A sea of abandoned tents and rubbish was left behind at the Reading music festival this weekend.
Drone footage obtained by Sky News and the BBC among others shows hundreds of tents and rubbish scattered across the site’s greenfields after the festivities ended.
Tens of thousands of festival goers are believed to have descended on the site this weekend to see headliners including The 1975 perform.
Festivals have traditionally struggled to get revellers to take all their belongings off site and put rubbish in the correct bins despite the environmental impact of the waste. There is a mistaken belief among festival goers that if they leave their tents they will be donated to charity.
Festivals have urged visitors to leave no trace and to respect the land. One festival that has had more success than others in keeping on top of the litter this year is Glastonbury.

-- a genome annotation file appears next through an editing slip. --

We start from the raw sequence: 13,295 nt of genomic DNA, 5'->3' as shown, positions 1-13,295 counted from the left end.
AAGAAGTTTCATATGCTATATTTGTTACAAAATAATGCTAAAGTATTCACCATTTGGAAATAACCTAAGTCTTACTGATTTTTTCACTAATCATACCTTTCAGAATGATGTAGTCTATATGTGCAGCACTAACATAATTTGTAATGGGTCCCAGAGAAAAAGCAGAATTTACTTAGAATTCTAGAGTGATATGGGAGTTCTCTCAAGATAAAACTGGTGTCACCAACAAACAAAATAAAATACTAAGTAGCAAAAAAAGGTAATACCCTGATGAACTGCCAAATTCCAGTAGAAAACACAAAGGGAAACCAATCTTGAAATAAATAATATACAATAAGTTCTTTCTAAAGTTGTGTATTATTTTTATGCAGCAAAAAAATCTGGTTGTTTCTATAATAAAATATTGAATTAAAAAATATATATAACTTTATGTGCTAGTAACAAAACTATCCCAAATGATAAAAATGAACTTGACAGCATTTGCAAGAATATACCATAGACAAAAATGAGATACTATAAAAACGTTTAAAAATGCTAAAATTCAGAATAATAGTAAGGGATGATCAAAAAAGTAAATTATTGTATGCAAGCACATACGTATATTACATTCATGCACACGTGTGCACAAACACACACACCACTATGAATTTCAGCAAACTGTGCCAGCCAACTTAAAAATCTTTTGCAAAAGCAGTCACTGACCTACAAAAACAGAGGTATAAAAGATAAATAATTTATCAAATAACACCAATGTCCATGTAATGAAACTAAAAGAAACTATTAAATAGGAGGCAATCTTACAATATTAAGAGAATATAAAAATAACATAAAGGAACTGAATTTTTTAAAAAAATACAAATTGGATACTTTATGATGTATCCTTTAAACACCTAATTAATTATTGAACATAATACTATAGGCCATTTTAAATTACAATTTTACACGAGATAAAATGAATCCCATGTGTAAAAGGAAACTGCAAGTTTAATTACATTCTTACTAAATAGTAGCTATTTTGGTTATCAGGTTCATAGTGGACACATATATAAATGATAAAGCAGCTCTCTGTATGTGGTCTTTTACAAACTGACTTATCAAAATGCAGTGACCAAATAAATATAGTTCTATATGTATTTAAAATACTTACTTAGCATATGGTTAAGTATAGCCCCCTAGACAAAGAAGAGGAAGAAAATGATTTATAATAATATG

Photos of the aftermath of the festival appeared to show a decline in the debris left behind. It was not immediately clear, however, if this was due to visitors becoming more environmentally conscious or due to an uptick in litter picking over the weekend.
Either way the site looked to be in a lot better condition on Monday than it had been in previous years. And in 2019, the last time Glastonbury festival was on before this year, organiser Emily Eavis said 99.3 per cent of all tents were taken home, indicating a behaviour change among attendees.
Meanwhile, there were reports of violence and tent-torching at the end of the Reading Festival this weekend. While some festival goers also complained that objects were being thrown as fights broke out.
The Independent has contacted Reading Festival for comment.